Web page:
The Mourning After Sonny

Cecile Guidote-Alvarez has survived many things: state harassment, a dictatorship and stage 3 breast cancer. Last year, she became a high-risk patient but recovered from the new coronavirus. Now, she faces one of her toughest battles yet: the grief of losing her husband, former Senator Heherson “Sonny” Alvarez, from the same deadly virus.

Chapter 1


Photo by Basilio H. Sepe, ABS-CBN News

For almost 50 years, mornings felt like waking up to a dream.

Every day, she would stir from slumber, in bed with her husband next to her. He would reach for her hand; hold it for a few seconds, in a soft, subtle grip. Fingers intertwining momentarily before parting as he raises his head to give her a peck on the cheek.

“Hello,” he would then whisper into her ear. His tone, deep and certain, would break silence before dawn.

“Ano, kakain na ba tayo?”

This is their mornings. Or rather, was.

These days, Cecile Guidote-Alvarez would wake up in an empty bed. She would open her eyes, gaze into the ceiling, and would wait for her husband’s hand to reach for hers.

The affection never comes. No hands, no pecks on the cheek, and no hellos.

And that realization almost, always grips her with the sudden pang of sadness and longing. She would run her fingers through his favorite shirt – a weathered, white camisa de chino – that, nowadays, she would often wear to sleep.

“It’s comfortable but at the same time, I feel some— maybe it’s just my mind but I feel some closeness or connectivity. I feel there’s a sense of linkage. It may sound crazy but it does help me,” Cecile says.

She knows those mornings are now truly nothing but a dream, yet she still can’t help but wait.

“Hanggang ngayon, parang may balaraw sa puso ko. Napakasakit.”

It’s an admission that resonates more coming from someone who has lived through great pains.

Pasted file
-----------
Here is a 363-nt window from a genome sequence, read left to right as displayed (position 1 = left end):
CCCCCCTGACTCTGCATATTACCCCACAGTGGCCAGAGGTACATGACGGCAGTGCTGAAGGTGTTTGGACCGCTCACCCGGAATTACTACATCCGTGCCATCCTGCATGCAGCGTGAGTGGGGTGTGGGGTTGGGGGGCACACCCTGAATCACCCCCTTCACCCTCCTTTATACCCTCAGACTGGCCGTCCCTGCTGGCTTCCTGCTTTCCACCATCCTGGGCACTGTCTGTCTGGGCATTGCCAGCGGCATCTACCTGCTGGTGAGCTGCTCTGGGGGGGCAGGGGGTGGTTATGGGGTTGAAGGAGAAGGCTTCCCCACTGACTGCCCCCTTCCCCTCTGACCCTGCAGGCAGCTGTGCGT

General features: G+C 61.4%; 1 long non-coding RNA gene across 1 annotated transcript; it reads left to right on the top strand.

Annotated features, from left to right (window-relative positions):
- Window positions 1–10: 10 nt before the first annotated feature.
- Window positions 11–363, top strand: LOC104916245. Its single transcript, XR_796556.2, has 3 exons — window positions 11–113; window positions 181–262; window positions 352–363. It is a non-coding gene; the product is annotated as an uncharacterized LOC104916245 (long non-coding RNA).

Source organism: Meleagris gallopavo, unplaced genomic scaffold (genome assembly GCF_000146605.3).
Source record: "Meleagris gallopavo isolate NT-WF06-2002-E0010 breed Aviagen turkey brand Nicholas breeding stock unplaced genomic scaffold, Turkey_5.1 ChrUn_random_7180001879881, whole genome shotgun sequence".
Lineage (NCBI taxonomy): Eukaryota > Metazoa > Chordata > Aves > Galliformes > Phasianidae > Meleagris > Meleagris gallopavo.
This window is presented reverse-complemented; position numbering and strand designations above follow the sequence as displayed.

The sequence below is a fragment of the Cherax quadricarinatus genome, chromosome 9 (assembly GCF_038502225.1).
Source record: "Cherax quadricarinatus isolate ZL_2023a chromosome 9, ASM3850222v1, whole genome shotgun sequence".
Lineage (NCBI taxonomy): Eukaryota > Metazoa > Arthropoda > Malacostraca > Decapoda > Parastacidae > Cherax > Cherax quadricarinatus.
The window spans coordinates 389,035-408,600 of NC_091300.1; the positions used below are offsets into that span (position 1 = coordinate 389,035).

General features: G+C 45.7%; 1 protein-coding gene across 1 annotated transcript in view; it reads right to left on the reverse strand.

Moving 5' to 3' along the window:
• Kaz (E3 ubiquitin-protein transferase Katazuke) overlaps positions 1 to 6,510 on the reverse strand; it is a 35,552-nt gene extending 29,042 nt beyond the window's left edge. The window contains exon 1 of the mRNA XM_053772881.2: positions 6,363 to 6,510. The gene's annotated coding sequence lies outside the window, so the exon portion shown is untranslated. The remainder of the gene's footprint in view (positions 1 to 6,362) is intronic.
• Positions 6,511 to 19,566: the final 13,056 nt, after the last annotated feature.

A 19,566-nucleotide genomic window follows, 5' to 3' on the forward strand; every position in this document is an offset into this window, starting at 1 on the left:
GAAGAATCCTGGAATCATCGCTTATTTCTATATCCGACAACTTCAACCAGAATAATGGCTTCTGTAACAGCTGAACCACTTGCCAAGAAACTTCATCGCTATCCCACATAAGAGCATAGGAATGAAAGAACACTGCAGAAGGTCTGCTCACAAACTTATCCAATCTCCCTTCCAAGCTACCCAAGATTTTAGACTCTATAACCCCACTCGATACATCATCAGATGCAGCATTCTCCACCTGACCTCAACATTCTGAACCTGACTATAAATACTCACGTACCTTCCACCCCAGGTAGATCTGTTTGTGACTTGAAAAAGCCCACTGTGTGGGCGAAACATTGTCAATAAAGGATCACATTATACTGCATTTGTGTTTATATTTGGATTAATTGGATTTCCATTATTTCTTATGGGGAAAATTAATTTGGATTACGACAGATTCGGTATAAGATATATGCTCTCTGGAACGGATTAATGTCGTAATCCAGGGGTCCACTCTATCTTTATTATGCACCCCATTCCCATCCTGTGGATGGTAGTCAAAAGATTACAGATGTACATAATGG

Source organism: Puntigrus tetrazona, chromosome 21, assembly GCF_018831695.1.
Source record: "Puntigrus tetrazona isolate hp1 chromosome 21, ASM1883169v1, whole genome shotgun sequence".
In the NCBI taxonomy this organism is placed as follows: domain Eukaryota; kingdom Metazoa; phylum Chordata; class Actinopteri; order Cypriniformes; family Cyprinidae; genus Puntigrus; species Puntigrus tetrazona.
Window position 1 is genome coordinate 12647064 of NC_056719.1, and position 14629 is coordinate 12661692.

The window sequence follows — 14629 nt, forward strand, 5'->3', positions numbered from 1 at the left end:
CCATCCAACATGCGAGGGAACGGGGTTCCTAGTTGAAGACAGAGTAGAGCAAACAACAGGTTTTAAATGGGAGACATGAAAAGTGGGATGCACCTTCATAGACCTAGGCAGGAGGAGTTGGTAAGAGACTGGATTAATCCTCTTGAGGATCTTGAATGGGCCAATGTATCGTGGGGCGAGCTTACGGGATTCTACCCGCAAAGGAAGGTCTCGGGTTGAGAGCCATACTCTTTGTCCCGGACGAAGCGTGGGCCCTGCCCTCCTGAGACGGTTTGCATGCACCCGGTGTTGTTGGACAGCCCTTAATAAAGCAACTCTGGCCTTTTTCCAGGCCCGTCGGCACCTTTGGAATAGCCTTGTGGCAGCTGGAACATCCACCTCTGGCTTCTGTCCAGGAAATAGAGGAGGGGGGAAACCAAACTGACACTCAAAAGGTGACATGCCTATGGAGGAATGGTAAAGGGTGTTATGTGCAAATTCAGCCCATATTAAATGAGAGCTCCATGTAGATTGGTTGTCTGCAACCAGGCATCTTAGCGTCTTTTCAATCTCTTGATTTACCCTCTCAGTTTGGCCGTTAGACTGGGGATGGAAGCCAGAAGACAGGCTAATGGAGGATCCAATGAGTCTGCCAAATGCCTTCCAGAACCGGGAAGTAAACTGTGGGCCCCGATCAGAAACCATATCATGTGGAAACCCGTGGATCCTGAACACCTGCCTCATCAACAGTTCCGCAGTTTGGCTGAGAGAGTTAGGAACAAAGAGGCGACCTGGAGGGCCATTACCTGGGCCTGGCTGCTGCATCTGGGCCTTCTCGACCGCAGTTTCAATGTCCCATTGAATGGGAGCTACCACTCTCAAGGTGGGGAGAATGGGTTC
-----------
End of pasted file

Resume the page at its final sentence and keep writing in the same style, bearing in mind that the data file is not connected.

Those mornings are done. Her husband is gone.

Cecile has taken on many roles in her prolific career: actress, artist, author, advocate, founder of the Philippine Educational Theatre Association, executive director of the National Commission for Culture and the Arts and youngest Filipina to receive the prestigious Ramon Magsaysay award.

She is known most of all as a survivor – fighting for democracy during the turbulent Marcos regime and then later on, beating an illness just as dangerous: cancer.

Now, at 77, she takes on an unfamiliar role that many women throughout the world suddenly found themselves in because of the new coronavirus: that of a widow.

It was March last year when Cecile felt the stirring of sickness. But this wasn’t like before. Her cancer had not recurred because just a month prior, doctors sent her home with a clean bill of health after another scare.

Yet Cecile felt weak, feverish and her body was stunned by malaise. Her throat hurt. She couldn’t stop coughing. Her lungs felt like they were imploding and exploding at the same time. She thought it was just a nasty case of a run-of-the-mill flu.

Her husband, former Senator Heherson “Sonny” Alvarez, took her to the emergency room at the nearby medical center.

“Just before we entered the hospital, he told me— he was telling me not to worry. He said ‘we will grow old together. We’ll take care ofour grandchildren.”

“And we still have a wedding to go to.”